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The latest news on COVID-19 developments in Canada for Thursday, April 1 – Coast Reporter



The latest news on COVID-19 developments in Canada (all times Eastern):

6:10 p.m.

British Columbia is reporting 832 new COVID-19 cases and five deaths. 

Provincial health officer Dr. Bonnie Henry says B.C.’s total number of deaths has now reached 1,463 people. 

She says 296 people are in hospital being treated for COVID-19, with 79 people in intensive care. 

Henry started her update today answering questions she says she has received from members of the public, including questions about B.C.’s vaccine strategy.

4 p.m.

Saskatchewan is reporting 199 new cases of COVID-19 Thursday, 115 of which are in the capital city, which has become a hot spot for variants of concern. 

Health officials warned that the number of faster-spreading variants is also beginning to rise elsewhere in southern Saskatchewan, particularly Moose Jaw and Weyburn. 

The province is expanding vaccine eligibility to people 58 and older as of Friday. 

So far, 200,633 doses have been administered.

3:05 p.m.

Prince Edward Island is reporting one new case of COVID-19 today.

Health officials say the case involves someone under 19 who is a contact of a previously reported infection.

Prince Edward Island has 13 active reported cases of COVID-19.

The province has reported a total of 160 infections and no deaths linked to the virus.

2:15 p.m.

Health officials in New Brunswick are reporting 10 new cases of COVID-19 in the province today.

One case is in the Moncton region, and the other nine are in the Edmundston region.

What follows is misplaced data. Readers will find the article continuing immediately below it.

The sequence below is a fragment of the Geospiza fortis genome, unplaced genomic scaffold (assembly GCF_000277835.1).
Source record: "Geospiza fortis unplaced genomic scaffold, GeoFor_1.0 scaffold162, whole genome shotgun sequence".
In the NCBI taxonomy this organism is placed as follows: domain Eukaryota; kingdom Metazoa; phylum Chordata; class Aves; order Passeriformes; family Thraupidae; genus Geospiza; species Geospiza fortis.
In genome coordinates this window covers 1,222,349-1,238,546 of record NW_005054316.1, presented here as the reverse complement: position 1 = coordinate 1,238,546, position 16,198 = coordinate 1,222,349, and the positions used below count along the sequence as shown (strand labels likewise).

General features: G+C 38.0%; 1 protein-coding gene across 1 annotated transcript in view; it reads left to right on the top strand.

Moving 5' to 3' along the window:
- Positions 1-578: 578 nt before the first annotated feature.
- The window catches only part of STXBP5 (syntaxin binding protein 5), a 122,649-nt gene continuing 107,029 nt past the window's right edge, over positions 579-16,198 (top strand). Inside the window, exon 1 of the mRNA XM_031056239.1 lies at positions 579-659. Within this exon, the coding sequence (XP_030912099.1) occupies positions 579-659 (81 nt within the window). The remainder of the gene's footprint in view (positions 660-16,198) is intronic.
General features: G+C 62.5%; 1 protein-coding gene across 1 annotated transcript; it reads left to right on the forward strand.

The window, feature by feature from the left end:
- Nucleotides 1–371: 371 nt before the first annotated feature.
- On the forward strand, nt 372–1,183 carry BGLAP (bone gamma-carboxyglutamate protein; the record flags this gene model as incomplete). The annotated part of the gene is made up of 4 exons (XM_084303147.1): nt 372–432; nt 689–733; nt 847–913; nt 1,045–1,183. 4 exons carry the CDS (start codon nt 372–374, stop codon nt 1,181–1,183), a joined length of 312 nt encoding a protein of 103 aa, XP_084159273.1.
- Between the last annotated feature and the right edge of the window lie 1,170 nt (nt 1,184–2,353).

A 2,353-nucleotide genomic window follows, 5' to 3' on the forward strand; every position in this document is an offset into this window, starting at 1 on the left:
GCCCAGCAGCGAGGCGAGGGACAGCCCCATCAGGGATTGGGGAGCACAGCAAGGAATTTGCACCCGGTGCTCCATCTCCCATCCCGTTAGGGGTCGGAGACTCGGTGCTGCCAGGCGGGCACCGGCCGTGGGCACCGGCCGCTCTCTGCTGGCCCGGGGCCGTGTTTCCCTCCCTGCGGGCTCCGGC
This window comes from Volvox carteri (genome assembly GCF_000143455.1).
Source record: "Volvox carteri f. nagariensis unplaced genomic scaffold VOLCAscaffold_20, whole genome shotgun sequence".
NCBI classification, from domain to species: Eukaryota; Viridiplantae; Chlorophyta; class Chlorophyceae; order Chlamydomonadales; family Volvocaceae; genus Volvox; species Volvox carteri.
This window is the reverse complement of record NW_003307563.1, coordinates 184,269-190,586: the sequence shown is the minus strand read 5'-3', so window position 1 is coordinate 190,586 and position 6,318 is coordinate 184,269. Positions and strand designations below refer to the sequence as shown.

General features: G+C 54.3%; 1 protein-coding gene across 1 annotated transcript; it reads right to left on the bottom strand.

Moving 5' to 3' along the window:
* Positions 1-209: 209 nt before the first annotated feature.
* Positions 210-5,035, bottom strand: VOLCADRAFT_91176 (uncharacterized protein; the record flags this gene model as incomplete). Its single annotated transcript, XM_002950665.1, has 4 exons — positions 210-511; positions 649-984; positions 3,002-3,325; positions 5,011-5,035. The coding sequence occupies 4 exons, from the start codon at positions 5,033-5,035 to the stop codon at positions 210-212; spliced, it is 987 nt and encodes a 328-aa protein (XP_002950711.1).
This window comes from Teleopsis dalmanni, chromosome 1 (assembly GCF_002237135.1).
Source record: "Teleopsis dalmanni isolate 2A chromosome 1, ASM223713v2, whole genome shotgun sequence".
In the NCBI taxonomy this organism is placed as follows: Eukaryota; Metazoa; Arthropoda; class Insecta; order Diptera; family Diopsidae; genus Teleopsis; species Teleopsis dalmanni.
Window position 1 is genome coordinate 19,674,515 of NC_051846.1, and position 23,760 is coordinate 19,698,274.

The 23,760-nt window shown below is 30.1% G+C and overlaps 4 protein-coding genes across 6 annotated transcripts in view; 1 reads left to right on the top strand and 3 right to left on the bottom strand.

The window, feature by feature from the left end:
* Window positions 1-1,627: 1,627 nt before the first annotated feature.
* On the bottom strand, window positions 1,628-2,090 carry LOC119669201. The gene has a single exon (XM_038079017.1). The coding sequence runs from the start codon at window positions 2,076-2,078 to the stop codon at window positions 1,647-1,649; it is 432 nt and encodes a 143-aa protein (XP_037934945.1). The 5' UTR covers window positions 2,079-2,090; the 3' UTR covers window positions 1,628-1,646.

There are now 141 active cases, and four patients are hospitalized, including three in intensive care.

Following a recent confirmed case of COVID-19, health officials have declared an outbreak at Foyer St-Jacques, a special care home in Edmundston.

2:05 p.m.

Ontario is imposing a four-week “shutdown” to combat rising COVID-19 infections.

Premier Doug Ford says the measures will take effect Saturday and remain in place across the province for at least four weeks.

Retail stores will see limits on capacity while restaurants will be restricted to takeout, delivery and drive-thru service.

Ford made the announcement hours after his government’s science advisers said a stay-at-home order is needed to control the third wave driven by deadlier and more infectious variants.

1:55 p.m.

Two women in their 40s in Manitoba have died from COVID-19 and there are 52 more cases of the virus. 

Screening has also identified three more cases that are variants of concern for a total of 270. 

There are 148 people in hospital due to COVID-19 and 30 are in intensive care.

1:05 p.m.

Health Canada says almost three in four Canadians over the age of 80 have now received at least one dose of a COVID-19 vaccine, as have one in three people between 70 and 79.

Overall, almost one in six Canadians have now been given at least one dose, with 5.1 million people vaccinated as of Thursday morning.